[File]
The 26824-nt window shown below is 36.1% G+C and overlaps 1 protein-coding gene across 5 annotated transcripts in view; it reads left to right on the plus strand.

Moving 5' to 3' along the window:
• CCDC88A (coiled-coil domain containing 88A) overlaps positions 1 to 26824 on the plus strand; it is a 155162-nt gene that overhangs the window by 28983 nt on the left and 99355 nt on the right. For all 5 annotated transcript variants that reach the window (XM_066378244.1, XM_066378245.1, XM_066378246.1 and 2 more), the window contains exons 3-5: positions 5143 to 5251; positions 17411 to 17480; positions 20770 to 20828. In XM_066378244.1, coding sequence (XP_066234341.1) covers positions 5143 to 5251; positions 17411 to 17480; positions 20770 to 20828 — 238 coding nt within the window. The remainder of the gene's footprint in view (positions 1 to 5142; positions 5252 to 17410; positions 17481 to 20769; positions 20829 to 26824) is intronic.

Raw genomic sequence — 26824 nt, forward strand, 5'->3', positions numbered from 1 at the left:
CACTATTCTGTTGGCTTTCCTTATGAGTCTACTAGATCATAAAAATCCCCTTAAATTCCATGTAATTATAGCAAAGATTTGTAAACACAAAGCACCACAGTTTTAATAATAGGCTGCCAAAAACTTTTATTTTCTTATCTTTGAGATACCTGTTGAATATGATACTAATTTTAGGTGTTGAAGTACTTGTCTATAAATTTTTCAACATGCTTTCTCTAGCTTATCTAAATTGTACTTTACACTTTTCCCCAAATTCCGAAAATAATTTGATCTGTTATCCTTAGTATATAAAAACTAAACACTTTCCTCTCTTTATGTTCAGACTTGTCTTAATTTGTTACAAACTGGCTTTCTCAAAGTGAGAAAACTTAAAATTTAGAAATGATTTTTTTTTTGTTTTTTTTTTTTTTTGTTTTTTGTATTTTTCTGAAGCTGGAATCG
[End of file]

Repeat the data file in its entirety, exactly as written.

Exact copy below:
The 26824-nt window shown below is 36.1% G+C and overlaps 1 protein-coding gene across 5 annotated transcripts in view; it reads left to right on the plus strand.

Moving 5' to 3' along the window:
• CCDC88A (coiled-coil domain containing 88A) overlaps positions 1 to 26824 on the plus strand; it is a 155162-nt gene that overhangs the window by 28983 nt on the left and 99355 nt on the right. For all 5 annotated transcript variants that reach the window (XM_066378244.1, XM_066378245.1, XM_066378246.1 and 2 more), the window contains exons 3-5: positions 5143 to 5251; positions 17411 to 17480; positions 20770 to 20828. In XM_066378244.1, coding sequence (XP_066234341.1) covers positions 5143 to 5251; positions 17411 to 17480; positions 20770 to 20828 — 238 coding nt within the window. The remainder of the gene's footprint in view (positions 1 to 5142; positions 5252 to 17410; positions 17481 to 20769; positions 20829 to 26824) is intronic.

Raw genomic sequence — 26824 nt, forward strand, 5'->3', positions numbered from 1 at the left:
CACTATTCTGTTGGCTTTCCTTATGAGTCTACTAGATCATAAAAATCCCCTTAAATTCCATGTAATTATAGCAAAGATTTGTAAACACAAAGCACCACAGTTTTAATAATAGGCTGCCAAAAACTTTTATTTTCTTATCTTTGAGATACCTGTTGAATATGATACTAATTTTAGGTGTTGAAGTACTTGTCTATAAATTTTTCAACATGCTTTCTCTAGCTTATCTAAATTGTACTTTACACTTTTCCCCAAATTCCGAAAATAATTTGATCTGTTATCCTTAGTATATAAAAACTAAACACTTTCCTCTCTTTATGTTCAGACTTGTCTTAATTTGTTACAAACTGGCTTTCTCAAAGTGAGAAAACTTAAAATTTAGAAATGATTTTTTTTTTGTTTTTTTTTTTTTTTGTTTTTTGTATTTTTCTGAAGCTGGAATCG